3 Breakup Stories Between TV Networks and Local Stations
Ask TV viewers about their hometown affiliate stations and they are usually quick to say, "CBS is on Channel 2," or "ABC is on Channel 7." That's because the relationship between a station and its broadcast network partner has been in place for years, if not decades.
But that relationship is changing fast in some cities. That's because in most of the country, the TV network doesn't own its local station, so it can shop for another station that's willing to fork over money to air its programming.
Long-term relationships are cast aside for cash, with local stations finding themselves jilted by the powerful broadcast networks.
In the first few weeks of 2016, this has started happening in three television DMAs. There are factors that make each case unique.
Raleigh/Durham, North Carolina: CBS, NBC Switching Stations
In the Raleigh/Durham TV market, CBS and NBC are switching stations. WRAL had been the CBS station for 30 years, but was unable to come to terms to renew its agreement with CBS. It is the dominant #1 station in the market.
So it offered itself up to NBC, which had the much weaker WNCN as its affiliated station. NBC jumped at the chance to hitch its peacock to the most powerful station in town.
The apparent reason for the move was the way WRAL says CBS tried to force it into a one-sided deal. While negotiations over money are rarely made public, recently the TV networks have been wanting local stations to pay much more to be able to carry network programming.
Tri-Cities, Tennessee-Virginia: ABC Dumps Longtime Affiliate
Sometimes, the local stations can't afford to renew their contract with their network. This was the case for WKPT, the ABC affiliate for more than 40 years in the Tri-Cities market of Tennessee/Virginia (Bristol-Johnson City-Kingsport).
According to WKPT's general manager, ABC wanted $15 million to renew their agreement.
After months of negotiations, the station agreed to the deal, but it was too late.
By then, ABC had struck its own agreement with CBS station WJHL. No, WJHL wasn't going to give up CBS to get ABC. Instead, it would now be home to both networks, airing CBS on its main 11.1 digital channel and ABC on 11.2. WJHL can apparently afford to pay both networks because it is owned by broadcasting giant Media General, which owns more than 70 stations nationwide.
In comparison, the company which owns WKPT has only one other TV station and a handful of radio properties. Losing the ABC affiliation will cut into revenue so severely that WKPT has closed its news department and laid off employees.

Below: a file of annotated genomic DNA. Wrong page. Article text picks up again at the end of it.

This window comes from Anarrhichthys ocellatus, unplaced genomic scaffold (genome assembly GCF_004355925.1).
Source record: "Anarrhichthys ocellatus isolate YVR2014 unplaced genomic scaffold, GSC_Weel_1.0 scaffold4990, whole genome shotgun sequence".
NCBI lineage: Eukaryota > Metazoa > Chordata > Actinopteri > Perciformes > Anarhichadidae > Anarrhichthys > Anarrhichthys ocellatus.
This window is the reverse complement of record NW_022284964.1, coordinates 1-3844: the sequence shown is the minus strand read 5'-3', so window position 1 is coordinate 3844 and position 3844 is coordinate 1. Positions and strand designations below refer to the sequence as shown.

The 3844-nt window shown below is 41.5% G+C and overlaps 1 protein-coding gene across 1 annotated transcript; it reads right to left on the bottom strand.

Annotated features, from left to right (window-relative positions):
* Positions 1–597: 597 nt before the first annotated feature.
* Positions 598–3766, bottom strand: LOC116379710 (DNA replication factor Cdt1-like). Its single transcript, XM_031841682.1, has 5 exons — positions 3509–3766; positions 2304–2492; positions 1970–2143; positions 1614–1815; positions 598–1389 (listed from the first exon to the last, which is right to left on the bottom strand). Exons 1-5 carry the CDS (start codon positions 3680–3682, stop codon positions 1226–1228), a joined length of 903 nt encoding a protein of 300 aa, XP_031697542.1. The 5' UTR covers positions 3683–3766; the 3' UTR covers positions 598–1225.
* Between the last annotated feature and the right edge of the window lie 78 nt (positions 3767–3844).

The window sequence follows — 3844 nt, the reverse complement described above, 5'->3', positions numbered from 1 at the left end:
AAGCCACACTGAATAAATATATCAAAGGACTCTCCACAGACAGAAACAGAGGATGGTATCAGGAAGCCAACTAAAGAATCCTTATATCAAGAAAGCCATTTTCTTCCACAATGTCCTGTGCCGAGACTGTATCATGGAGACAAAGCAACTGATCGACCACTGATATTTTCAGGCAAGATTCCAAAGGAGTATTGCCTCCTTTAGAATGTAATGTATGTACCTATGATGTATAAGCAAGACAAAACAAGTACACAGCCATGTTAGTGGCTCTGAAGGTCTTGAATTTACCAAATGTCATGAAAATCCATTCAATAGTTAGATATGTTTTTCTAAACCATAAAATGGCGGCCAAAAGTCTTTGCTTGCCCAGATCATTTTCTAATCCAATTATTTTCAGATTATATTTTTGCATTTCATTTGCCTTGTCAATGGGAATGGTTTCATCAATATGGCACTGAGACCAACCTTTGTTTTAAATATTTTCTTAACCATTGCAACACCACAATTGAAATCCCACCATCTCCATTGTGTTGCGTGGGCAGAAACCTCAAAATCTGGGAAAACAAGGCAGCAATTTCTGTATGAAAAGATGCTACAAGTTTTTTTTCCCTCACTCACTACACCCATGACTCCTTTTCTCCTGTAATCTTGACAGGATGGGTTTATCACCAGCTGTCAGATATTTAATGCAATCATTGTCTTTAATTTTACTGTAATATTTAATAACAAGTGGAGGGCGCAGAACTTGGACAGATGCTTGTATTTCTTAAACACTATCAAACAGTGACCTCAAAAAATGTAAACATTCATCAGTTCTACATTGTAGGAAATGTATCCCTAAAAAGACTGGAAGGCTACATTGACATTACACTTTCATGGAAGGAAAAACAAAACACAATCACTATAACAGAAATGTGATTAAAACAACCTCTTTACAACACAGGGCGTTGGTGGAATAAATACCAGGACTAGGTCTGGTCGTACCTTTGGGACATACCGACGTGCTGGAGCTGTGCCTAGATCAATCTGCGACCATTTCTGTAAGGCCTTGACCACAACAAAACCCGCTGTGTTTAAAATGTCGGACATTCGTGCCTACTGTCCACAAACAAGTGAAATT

Boston: NBC Ditching Local Station in a Complicated Move
Even the country's largest TV markets aren't immune to these shakeups. In Boston, NBC is leaving behind its affiliated station WHDH. But where NBC will end up is not yet known.
In markets as large as Boston, networks typically own their own stations. That means there's no affiliation agreement to negotiate. Boston is currently the largest city in the country where NBC doesn't own its own station.
It appears the issue in Boston started when NBC wanted to buy WHDH for $200 million.
The station's owner told The Boston Globe that he wouldn't sell for less than $500 million, and the deal would have to include a second Boston station he owns.
NBC walked and says it'll launch its own station on Jan. 1, 2017. But details about that station aren't known. NBC owns a Telemundo station in the market, and NBC owner Comcast owns 24-hour cable news channel New England Cable News.
So NBC has options. But WHDH's owner isn't going away quietly. Instead, he says he plans to file a challenge with the federal government, saying Comcast is breaking a promise it made when it was allowed to take over NBC.
Why This is Happening
This is happening because of money and control. Networks are faced with increased programming expenses. It costs more to produce quality prime time shows, not to mention to acquire the rights to televise sports.
The networks are seeking more money from the owners of local stations across the country.
But local stations are faced with rising costs of their own. It costs more to produce news and to buy popular syndicated shows like Wheel of Fortune or Ellen.
It seems hard to believe today, but for decades, the networks actually paid local stations to run network programming. A local station was paid to run hits of yesteryear, such as I Love Lucy or All in the Family. That was because the networks wanted to ensure their programming would be seen from coast to coast, so it would be easier to sell TV advertising.
After a while, the networks probably wondered why they paid so much money for big programs like the Super Bowl, then turned around and paid their local affiliated stations to air the game. In recent years, the networks slowly cut out their payments to stations, then began forcing stations to pay them if they wanted to continue being an affiliate.
In the future, networks and local stations may go their separate ways. If that happens, it will be because of money, with each side believing they'll be better off without the other.